ingrate

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English[edit]

Etymology[edit]

From Latin ingrātus (disagreeable), in- (not) +‎ grātus (pleasing).

Adjective[edit]

ingrate (comparative more ingrate, superlative most ingrate)

  1. (obsolete, poetic) Ungrateful.
    (Can we find and add a quotation of Francis Bacon to this entry?)
  2. (obsolete, 1700s) Unpleasant, unfriendly

Quotations[edit]

  • 1590, Yet in his mind malitious and ingrate — Edmund Spenser, The Faerie Queene
  • 1596, But I will lift the down-trod Mortimer / As high in the air as this unthankful king, / As this ingrate and canker'd Bolingbroke. — William Shakespeare, King Henry IV, Part 1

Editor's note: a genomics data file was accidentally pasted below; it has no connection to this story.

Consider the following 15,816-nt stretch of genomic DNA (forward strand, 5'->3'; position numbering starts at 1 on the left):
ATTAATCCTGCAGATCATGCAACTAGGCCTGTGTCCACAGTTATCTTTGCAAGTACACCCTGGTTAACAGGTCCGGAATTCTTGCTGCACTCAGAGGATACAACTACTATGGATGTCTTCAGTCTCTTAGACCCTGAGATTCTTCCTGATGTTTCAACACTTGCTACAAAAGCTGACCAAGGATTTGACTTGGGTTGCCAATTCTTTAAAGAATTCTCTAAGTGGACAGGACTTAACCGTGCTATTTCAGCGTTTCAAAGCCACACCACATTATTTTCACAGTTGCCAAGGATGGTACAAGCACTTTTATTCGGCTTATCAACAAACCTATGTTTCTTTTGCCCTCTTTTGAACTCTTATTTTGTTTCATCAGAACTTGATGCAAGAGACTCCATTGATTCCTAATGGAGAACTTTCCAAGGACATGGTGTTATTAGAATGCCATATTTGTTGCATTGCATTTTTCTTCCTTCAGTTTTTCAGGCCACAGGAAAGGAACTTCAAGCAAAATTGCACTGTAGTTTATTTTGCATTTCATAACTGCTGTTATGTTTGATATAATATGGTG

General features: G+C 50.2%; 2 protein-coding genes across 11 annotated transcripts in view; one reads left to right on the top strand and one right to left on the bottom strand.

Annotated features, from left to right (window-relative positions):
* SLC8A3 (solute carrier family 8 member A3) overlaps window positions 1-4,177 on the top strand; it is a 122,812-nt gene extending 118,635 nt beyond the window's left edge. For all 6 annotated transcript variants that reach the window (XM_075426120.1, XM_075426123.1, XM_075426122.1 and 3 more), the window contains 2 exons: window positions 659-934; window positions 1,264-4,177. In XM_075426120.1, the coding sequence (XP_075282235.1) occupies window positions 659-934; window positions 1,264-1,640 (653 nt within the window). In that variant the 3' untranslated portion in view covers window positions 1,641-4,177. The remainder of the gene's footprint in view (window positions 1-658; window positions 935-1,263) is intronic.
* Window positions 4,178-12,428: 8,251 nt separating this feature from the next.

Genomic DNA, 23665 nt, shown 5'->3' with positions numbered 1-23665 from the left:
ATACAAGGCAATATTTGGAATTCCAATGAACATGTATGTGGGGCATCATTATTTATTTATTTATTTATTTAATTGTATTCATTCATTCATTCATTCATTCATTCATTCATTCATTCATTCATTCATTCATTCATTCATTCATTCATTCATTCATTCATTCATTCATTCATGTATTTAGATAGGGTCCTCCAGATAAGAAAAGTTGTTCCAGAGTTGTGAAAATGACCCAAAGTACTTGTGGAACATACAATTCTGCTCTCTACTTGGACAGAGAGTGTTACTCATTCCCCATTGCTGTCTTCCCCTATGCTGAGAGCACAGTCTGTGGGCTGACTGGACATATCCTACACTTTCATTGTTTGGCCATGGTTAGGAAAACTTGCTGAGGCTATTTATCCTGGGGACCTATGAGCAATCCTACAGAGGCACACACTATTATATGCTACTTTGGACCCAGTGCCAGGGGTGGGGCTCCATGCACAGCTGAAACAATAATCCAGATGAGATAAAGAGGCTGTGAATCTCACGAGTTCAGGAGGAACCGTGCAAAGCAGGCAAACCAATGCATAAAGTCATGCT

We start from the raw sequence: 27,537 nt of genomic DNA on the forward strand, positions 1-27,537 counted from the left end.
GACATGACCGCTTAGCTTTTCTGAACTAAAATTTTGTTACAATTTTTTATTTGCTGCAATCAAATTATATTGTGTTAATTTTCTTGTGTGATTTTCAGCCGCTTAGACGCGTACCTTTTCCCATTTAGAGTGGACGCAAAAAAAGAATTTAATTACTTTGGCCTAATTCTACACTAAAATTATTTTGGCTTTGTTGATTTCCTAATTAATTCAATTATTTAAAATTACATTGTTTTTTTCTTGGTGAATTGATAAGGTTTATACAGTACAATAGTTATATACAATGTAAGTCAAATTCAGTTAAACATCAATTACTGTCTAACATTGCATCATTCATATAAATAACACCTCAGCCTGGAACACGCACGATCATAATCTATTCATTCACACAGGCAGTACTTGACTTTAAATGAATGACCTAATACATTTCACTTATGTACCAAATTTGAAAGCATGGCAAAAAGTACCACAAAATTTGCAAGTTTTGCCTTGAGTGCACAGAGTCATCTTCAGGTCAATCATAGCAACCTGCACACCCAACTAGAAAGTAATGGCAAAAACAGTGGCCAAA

• 1671, Who, for so many benefits received, / Turned recreant to God, ingrate and false — John Milton, Paradise Regained

Translations[edit]

Noun[edit]

ingrate (plural ingrates)

  1. An ungrateful person.
    • 1843, But Mr Pecksniff, dismissing all ephemeral considerations of social pleasure and enjoyment, concentrated his meditations on the one great virtuous purpose before him, of casting out that ingrate and deceiver, whose presence yet troubled his domestic hearth, and was a sacrilege upon the altars of his household gods. — Charles Dickens, Martin Chuzzlewit
    • 1860–61: "Speak the truth, you ingrate!" cried Miss Havisham — Charles Dickens, Great Expectations
    • 1893, Out of my sight, ingrate! — W.S.Gilbert, Utopia Limited

Translations[edit]

Anagrams[edit]


French[edit]

Adjective[edit]

ingrate f

  1. feminine form of ingrat

Italian[edit]

Adjective[edit]

ingrate f pl

  1. feminine plural of ingrato

Noun[edit]

ingrate f

  1. plural form of ingrata

Anagrams[edit]


Latin[edit]

Adjective[edit]

ingrāte

  1. vocative masculine singular of ingrātus